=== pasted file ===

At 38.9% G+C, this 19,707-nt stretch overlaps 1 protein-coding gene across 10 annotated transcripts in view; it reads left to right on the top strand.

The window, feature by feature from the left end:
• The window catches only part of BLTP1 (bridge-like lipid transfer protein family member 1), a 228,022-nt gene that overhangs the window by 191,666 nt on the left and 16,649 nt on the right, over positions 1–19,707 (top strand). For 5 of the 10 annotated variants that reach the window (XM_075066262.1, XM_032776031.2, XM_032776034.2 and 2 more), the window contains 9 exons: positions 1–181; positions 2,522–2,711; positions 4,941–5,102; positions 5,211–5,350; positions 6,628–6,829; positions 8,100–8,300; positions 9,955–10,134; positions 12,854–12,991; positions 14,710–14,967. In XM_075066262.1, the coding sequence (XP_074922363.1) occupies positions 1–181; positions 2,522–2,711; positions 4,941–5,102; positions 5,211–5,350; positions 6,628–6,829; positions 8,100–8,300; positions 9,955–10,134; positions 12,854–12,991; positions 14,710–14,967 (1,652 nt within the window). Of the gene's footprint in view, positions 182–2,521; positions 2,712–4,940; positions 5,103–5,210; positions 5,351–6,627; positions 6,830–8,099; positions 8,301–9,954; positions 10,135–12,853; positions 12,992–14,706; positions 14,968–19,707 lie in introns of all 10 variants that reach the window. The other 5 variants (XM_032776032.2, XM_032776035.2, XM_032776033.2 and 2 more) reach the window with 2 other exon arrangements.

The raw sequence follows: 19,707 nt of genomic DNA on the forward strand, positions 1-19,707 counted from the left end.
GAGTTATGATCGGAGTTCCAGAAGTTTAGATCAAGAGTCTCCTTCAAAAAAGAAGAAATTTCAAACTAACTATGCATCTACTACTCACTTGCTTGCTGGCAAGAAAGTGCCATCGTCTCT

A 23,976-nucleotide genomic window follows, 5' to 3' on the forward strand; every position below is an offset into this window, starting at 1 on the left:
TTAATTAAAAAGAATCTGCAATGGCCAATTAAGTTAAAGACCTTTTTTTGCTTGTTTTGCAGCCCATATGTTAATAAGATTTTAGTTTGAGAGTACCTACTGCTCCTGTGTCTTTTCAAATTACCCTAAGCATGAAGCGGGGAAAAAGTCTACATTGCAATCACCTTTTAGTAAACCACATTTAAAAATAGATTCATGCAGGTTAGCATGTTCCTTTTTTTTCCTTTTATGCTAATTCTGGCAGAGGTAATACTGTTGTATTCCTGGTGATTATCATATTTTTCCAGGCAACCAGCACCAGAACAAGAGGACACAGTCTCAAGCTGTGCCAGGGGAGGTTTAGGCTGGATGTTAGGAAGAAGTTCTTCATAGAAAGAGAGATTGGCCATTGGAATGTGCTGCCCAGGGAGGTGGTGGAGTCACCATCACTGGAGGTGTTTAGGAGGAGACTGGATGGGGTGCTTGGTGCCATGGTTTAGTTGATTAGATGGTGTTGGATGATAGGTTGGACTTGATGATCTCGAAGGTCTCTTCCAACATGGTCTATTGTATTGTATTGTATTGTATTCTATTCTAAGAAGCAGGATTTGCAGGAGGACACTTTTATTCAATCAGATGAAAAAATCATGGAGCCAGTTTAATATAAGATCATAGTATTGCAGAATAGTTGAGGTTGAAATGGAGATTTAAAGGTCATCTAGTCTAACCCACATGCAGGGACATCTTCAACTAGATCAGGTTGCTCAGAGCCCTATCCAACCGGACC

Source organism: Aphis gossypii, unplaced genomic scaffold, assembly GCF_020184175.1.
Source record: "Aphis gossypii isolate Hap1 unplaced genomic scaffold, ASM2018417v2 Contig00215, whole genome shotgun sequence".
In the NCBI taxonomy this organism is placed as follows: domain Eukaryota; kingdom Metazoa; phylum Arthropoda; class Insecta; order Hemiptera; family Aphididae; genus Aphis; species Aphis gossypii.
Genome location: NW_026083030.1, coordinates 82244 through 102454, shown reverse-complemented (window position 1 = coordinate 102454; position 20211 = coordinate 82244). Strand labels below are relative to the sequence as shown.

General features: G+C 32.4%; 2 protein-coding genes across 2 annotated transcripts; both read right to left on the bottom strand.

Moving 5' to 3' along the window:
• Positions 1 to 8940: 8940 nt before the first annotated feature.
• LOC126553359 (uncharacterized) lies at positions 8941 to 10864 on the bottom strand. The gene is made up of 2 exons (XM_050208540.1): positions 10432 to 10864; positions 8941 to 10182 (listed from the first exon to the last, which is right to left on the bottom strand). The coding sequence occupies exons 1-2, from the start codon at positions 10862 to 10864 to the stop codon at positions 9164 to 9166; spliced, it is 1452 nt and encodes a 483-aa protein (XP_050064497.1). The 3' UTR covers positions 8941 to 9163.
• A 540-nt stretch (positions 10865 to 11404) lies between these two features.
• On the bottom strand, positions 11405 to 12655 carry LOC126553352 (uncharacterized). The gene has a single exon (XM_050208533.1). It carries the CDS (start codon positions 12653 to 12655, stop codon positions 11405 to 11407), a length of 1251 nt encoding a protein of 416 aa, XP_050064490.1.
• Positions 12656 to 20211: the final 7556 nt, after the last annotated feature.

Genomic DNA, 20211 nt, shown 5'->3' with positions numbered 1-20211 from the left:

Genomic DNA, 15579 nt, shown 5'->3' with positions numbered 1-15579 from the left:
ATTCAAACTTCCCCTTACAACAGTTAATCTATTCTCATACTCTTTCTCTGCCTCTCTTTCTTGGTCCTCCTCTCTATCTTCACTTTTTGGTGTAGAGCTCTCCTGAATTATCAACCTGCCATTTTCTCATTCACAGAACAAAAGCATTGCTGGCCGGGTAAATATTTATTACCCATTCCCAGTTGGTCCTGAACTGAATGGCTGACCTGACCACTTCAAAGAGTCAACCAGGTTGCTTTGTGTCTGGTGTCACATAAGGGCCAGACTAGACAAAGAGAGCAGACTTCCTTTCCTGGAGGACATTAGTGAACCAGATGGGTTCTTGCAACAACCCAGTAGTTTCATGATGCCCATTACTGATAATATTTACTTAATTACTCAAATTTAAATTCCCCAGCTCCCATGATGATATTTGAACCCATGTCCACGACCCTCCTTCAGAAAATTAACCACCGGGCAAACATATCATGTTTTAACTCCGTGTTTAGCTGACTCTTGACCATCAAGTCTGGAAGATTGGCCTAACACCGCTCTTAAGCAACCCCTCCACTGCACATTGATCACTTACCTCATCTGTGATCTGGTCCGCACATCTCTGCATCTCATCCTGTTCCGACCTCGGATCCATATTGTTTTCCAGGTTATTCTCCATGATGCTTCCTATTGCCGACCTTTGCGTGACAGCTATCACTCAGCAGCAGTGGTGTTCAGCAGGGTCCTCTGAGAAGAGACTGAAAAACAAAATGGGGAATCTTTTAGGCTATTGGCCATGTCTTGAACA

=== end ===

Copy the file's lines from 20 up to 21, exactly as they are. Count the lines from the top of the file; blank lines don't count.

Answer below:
Genomic DNA, 15579 nt, shown 5'->3' with positions numbered 1-15579 from the left:
ATTCAAACTTCCCCTTACAACAGTTAATCTATTCTCATACTCTTTCTCTGCCTCTCTTTCTTGGTCCTCCTCTCTATCTTCACTTTTTGGTGTAGAGCTCTCCTGAATTATCAACCTGCCATTTTCTCATTCACAGAACAAAAGCATTGCTGGCCGGGTAAATATTTATTACCCATTCCCAGTTGGTCCTGAACTGAATGGCTGACCTGACCACTTCAAAGAGTCAACCAGGTTGCTTTGTGTCTGGTGTCACATAAGGGCCAGACTAGACAAAGAGAGCAGACTTCCTTTCCTGGAGGACATTAGTGAACCAGATGGGTTCTTGCAACAACCCAGTAGTTTCATGATGCCCATTACTGATAATATTTACTTAATTACTCAAATTTAAATTCCCCAGCTCCCATGATGATATTTGAACCCATGTCCACGACCCTCCTTCAGAAAATTAACCACCGGGCAAACATATCATGTTTTAACTCCGTGTTTAGCTGACTCTTGACCATCAAGTCTGGAAGATTGGCCTAACACCGCTCTTAAGCAACCCCTCCACTGCACATTGATCACTTACCTCATCTGTGATCTGGTCCGCACATCTCTGCATCTCATCCTGTTCCGACCTCGGATCCATATTGTTTTCCAGGTTATTCTCCATGATGCTTCCTATTGCCGACCTTTGCGTGACAGCTATCACTCAGCAGCAGTGGTGTTCAGCAGGGTCCTCTGAGAAGAGACTGAAAAACAAAATGGGGAATCTTTTAGGCTATTGGCCATGTCTTGAACA